While battery range is going up and charging times are going down, the infrastructure is not there yet. You can install a charger at home so your EV can get you to work the next day, but what if you want to drive beyond its range? Tap or click here to hear Kim’s take. When it comes to the advantage of owning an EV, one of the most popular notions is that it’s cheaper to charge one than it is to fill an ICE (internal combustion engine) vehicle with gas. While it may appear so, other factors need to be considered to deduct the final cost of topping off an EV.

Here’s the backstory

Anderson Economic Group recently released a report about the costs of fueling EVs and ICE vehicles. The company has served as a consultant to numerous businesses and worked with automotive manufacturers and distributors, suppliers, trade associations and dealers. “The cost to fuel a vehicle, ICE or electric, is a substantial part of the total cost of ownership,” the report reads. The group went beyond government data on fuel costs and economy to include consumer experiences and cost burdens. Refueling stops were measured with stopwatches, customers were interviewed about their residential and commercial charging experience, forums were reviewed for more consumer reports and purchase prices were taken into account along with actual driving and fueling experiences in an EV. The AEG study produced four key findings.

1. There are more costs to owning an EV beyond charging it

Commercial chargers include fees that can double or triple what you would spend at a residential charger. In many states, an additional EV tax is imposed for road construction and maintenance. You usually get a Level 1 charger with your EV purchase, which uses a standard outlet at home. If you want a Level 2 charger, you’ll have to purchase it separately and get it professionally installed. You typically have to drive further to find a commercial charger. Time is money and you’re going to spend more time finding a commercial charger and waiting for the process to complete.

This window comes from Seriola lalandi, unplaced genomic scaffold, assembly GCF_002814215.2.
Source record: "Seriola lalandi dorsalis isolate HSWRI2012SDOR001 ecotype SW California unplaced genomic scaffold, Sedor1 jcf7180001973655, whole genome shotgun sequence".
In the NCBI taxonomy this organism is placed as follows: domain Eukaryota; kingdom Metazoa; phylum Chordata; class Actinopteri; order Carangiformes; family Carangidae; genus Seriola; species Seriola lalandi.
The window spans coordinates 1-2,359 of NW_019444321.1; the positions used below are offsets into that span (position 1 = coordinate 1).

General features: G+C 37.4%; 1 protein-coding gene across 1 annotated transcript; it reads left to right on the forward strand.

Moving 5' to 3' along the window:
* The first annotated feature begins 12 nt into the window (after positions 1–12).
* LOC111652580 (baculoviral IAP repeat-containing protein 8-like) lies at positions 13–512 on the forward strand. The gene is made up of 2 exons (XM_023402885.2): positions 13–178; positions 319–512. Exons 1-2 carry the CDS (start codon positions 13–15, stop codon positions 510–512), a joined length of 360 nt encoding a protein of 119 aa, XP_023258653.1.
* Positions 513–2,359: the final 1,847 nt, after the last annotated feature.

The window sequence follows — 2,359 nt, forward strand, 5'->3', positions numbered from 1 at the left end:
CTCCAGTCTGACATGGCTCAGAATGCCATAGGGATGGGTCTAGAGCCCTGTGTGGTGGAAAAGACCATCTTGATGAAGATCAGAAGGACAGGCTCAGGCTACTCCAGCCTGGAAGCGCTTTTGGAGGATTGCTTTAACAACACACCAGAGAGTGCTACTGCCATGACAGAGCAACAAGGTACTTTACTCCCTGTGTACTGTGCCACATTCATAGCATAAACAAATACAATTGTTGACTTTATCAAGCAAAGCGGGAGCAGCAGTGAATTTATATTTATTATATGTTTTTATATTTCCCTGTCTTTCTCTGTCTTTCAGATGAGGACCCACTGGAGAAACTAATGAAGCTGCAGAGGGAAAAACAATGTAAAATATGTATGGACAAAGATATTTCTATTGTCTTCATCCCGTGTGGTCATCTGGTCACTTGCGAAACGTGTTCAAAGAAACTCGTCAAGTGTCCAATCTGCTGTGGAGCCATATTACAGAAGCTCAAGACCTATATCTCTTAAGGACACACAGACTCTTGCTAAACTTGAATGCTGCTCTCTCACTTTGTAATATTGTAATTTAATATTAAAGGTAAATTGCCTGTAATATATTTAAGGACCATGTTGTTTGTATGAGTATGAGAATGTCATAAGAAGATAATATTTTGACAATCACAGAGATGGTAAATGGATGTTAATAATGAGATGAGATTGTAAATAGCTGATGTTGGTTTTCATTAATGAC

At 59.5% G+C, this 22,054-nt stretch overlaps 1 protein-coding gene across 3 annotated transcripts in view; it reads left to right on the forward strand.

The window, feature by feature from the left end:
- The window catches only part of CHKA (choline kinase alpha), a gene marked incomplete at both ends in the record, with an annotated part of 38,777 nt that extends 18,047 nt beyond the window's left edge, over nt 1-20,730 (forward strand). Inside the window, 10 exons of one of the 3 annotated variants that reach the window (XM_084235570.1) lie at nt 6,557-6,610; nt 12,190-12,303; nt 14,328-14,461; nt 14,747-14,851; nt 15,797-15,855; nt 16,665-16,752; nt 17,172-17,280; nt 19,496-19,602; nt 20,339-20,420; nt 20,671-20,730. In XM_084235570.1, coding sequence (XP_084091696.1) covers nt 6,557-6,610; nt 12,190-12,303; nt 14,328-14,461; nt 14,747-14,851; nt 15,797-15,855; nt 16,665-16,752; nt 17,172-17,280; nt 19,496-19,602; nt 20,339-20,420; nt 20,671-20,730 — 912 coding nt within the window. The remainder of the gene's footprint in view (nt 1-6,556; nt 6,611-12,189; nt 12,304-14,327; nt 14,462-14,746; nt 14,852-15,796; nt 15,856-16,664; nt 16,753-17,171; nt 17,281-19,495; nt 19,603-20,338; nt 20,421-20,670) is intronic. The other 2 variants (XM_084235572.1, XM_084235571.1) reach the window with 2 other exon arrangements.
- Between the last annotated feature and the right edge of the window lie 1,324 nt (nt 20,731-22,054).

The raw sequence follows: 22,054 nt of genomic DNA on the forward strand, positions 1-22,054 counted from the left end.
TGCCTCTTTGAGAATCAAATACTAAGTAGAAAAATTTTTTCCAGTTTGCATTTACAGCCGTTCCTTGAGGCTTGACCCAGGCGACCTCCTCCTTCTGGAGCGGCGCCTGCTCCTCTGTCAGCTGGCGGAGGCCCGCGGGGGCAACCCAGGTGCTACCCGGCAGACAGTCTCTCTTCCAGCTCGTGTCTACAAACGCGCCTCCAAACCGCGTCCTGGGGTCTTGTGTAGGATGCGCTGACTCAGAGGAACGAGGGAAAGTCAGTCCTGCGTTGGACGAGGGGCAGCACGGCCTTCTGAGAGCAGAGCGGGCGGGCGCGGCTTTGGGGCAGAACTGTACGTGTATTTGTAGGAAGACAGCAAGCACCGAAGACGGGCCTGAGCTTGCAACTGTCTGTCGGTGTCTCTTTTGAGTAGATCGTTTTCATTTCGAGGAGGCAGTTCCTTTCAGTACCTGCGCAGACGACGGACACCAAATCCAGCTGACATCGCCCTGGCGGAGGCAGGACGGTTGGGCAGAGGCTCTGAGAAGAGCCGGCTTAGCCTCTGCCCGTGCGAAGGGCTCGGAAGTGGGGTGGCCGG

2. EVs can cost more to fuel

Researchers at AEF gathered six categories of EV and ICE cars in the entry-level, mid-priced and luxury segments to compare refueling costs. This finding took the following into account:

Some EV drivers primarily use commercial chargers while others use residential chargers.The retail price of gasoline inclusive of road taxes and cost of operating the pump and the cost of electricity at commercial and residential chargers inclusive of registration taxes.The burden of deadhead miles for EVs.

Once these were factored in, the study concluded that EVs often cost more to fuel than similar ICE vehicles. In Michigan, for example, it costs between $8 and $12 to drive 100 miles in an ICE vehicle, and it costs between $12 and $15 to do the same in an EV.

3. EV fueling costs vary widely

The analysis took commercial and residential rates into account and showed that fueling costs for EVs vary more than they do for ICE vehicles.

Commercial charger rates are often double or triple residential rates. Residential rates can change 50% or more due to Time-of-Use rates. Gas prices vary by about 10% by comparison. Charging speed changes depending on the type of charger and its working status, how much juice is in the battery and temperature.Prices at commercial chargers can include an additional per session cost in addition to the standard per kWh cost.

4. The burden of time

Finding a commercial fast charger and waiting for your EV to charge puts a time investment on you under even the best circumstances.

The study found that it takes 20 minutes for a typical EV driver in a non-rural area to find a reliable DC fast charger. Add 20-30 minutes to this for the charging process. Slower L2 chargers are more common but can take hours. EV drivers have to deal with chargers breaking down, software bugs, syncing issues between their mobile apps and charger and the charger itself being slower than advertised.

Researchers experienced these problems firsthand, which were compounded by the comments they found from frustrated EV owners in online forums. So the verdict of the report is that EVs actually cost more to fuel right now because of added costs of equipment, varying charging fees and time involved. This will improve with time, but at the moment we’re not quite there yet.

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